Middle Paleolithic Religion

Jan 6, 2020
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Abstract​

Religion is the creation of spiritual beliefs, ceremonies that ties a culture together. Spiritual beliefs are designed to explain phenomena that cannot at the time be explained in any rational way. It is a behavioral mechanism to make one feel good about any event they find themselves in.

The middle paleolithic epoch stretches back to around 300,000 to 50,000 thousand BC. It is during this era we have the earliest evidence of religious practices mainly in the way they buried their dead and the material objects found buried with the deceased.

The distribution of grave goods is an indicator of the social stratification of a society. In the early Neolithic era graves tend to show an equal distribution of material goods buried with the dead indicating more or less a classless society. Homo-sapiens were concentrated into family units of hunter gathers and did not gather into cities for thousands of years till the late stone age.

The earliest undisputed grave sites come from two sites dating back to around 100 thousand years ago. Skeletal remains were found stained with red ochre, stone tools and at one site the mandible of a wild boar. The average age of these skeletons has been dated to about 30 years old.

The staining of the body with red ochre can be found in grave sites in Africa. What symbolism they may pose remains only in speculation it might have been for spiritual reasons.

The first site is the Skhul cave located on slopes of Mt. Carmel in the northern part of Israel.

The second site is the Qafzeh cave located in a rock shelter near modern day Nazareth in Lower Galilee.

These are considered the first automatically correct hominids with no kinship to Neanderthals.

The simple outlay of grave goods would suggest either the wealth of the person that died or that it was to help the deceased in the afterlife to survive the harshness of life or both.

In the Chalcolithic and Bronze age this is where we start to see rich grave goods concentrated in chieftain graves indicating a shift in social stratification from the commoner to the elite.

We also start seeing more and more emphases placed on deities and their role in society. They were portrayed and believed to be living amongst the people. The first priests 3500 BC fostered the belief that god put man here so we could serve him and his family clan.

The practice of placing grave goods with the dead body has an uninterrupted history beginning in the Middle Paleolithic era and has been upheld comparatively in recent times, in many parts of the world ceasing only with Christianization. When it was mandated in the early 3rd century that all wealth went to the church.

So, the simple burial by what would seem coming from an unsophisticated being’s reflects a cognitive thought on how to deal with death a ceremony perhaps religious in nature. They looked at creation surrounding them and through trial and error had to learn how to survive. In that regards they were sophisticated people for their time.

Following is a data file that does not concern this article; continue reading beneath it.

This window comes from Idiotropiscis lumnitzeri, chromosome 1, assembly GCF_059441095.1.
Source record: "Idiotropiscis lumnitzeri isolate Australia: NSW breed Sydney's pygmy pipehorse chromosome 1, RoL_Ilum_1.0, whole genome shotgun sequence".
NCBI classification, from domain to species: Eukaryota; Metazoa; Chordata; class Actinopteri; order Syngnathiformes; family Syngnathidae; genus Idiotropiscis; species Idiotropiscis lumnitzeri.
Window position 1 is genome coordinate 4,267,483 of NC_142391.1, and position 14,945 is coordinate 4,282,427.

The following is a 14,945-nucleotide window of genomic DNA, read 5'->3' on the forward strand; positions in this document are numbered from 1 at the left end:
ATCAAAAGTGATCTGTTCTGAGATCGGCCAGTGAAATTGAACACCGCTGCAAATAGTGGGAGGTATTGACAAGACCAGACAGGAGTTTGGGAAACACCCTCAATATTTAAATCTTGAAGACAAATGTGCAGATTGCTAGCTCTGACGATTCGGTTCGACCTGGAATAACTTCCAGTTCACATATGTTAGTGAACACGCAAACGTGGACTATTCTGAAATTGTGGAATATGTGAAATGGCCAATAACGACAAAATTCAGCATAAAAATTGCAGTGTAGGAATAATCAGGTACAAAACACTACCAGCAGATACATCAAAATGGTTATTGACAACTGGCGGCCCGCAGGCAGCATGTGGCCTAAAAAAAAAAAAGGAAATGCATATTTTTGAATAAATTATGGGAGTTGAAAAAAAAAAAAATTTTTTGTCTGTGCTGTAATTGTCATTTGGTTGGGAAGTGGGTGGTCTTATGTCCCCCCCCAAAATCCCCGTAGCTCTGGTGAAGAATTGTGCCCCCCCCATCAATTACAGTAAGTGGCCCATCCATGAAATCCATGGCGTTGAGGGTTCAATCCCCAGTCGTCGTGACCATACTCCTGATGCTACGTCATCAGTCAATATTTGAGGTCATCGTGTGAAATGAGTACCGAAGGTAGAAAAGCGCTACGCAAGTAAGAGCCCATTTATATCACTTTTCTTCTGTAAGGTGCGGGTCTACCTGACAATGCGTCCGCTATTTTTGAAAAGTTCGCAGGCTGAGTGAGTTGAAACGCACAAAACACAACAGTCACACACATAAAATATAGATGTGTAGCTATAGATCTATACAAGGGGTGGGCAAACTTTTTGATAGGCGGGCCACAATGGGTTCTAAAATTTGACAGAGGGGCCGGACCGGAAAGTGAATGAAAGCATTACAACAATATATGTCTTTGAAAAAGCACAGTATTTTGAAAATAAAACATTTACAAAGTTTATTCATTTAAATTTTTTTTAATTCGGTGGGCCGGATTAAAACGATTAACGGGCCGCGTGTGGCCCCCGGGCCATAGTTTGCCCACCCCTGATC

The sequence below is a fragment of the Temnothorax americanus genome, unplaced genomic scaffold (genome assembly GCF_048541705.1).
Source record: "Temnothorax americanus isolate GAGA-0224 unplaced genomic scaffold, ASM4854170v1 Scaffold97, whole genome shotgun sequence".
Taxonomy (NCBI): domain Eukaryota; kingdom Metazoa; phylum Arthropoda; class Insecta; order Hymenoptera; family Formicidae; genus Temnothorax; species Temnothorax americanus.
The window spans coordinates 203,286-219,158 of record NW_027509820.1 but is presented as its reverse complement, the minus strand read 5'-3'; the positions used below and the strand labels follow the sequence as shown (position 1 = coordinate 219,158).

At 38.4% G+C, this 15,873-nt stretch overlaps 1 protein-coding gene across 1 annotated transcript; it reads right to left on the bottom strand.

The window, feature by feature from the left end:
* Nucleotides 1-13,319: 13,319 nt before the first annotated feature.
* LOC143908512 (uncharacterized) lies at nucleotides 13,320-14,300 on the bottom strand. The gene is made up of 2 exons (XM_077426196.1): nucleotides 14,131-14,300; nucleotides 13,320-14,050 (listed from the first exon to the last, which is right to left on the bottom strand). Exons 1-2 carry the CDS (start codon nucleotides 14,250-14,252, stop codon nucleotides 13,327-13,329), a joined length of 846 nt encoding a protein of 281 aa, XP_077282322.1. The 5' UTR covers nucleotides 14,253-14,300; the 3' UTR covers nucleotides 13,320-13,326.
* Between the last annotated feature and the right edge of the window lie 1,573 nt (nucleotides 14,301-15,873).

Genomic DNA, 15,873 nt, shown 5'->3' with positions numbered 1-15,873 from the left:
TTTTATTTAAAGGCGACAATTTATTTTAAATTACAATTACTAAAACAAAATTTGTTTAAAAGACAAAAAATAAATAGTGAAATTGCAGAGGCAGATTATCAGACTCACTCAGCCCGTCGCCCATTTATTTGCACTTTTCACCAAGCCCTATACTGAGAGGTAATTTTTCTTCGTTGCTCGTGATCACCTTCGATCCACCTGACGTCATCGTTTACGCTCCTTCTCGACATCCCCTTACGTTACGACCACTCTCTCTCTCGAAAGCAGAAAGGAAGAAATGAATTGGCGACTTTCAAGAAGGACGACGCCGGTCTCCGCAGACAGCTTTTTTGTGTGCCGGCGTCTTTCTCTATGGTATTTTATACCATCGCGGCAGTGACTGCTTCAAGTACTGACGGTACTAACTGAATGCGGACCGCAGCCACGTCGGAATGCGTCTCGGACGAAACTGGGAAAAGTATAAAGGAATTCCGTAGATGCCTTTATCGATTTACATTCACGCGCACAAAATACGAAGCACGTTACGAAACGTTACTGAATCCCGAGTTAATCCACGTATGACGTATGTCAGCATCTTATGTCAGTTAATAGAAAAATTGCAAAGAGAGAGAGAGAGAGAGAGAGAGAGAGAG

The concept of the Son inheriting the Fathers nation came from this time just a thought. A nation is a family unit in its singularity.
 
Nov 11, 2019
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Interesting that the idea of "divine right" as a governmental type may have originated from early Bronze Age burial rights!

What do you think about the more modern shift away from burial at all? The National Funeral Directors Association put out a stat recently that indicated that cremation rates are hitting 54%, and expected to reach 80% by 2035. Cost is a driving factor, but there might be a cultural consideration in the idea of trying not to leave behind a beefy corpse that takes up space.
 
Jan 6, 2020
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In any society you have only 3 factors that govern people.

  • A form of government
  • A form of economics
  • A form of social organization
The economics of a society controls both the government and society. Cultural consideration are always controlled by the economics, GDP, by the prevailing form of government.

A median cost of a funeral in America today is conservatively 7000 thousand to 12000 thousand dollars.

Me and my wife just filed our taxes today combined salary is around 26 thousand dollars a year. It would be more economically feasible for me to be cremated and for the wife at around 1500 hundred dollars a shot.

On your front page you have an article about a child’s skull found down around Johannesburg, South Africa dated to about 2 million years old. They found the remains in a cave. Homo sapiens have been burying their own for millions of years and to date it does not take up much space.

As far as divine rights. I do not think that this child or his parents 2 million years ago had aspirations of divine rights. That ideology spilled out from the late stone age to the Bronze age when the people became agrarian and people started gathering into cities.

Each city had a temple usually in the center of the city and the wealth of the people was taken and provided for the upkeep of the spiritual leader and his staff. He claimed divine right and passed the torch when he died down to one of the sons.

This ideology of divinity the Father passes the torch to the son has been passed down from ancient Mesopotamia to the Egyptian Pharaohs to the Roman Caesars to the Popes of the Roman Empire. You see the same construct in the Eastern religions they are all tied to economics, cultural considerations.

Cultural considerations are always economic.
 

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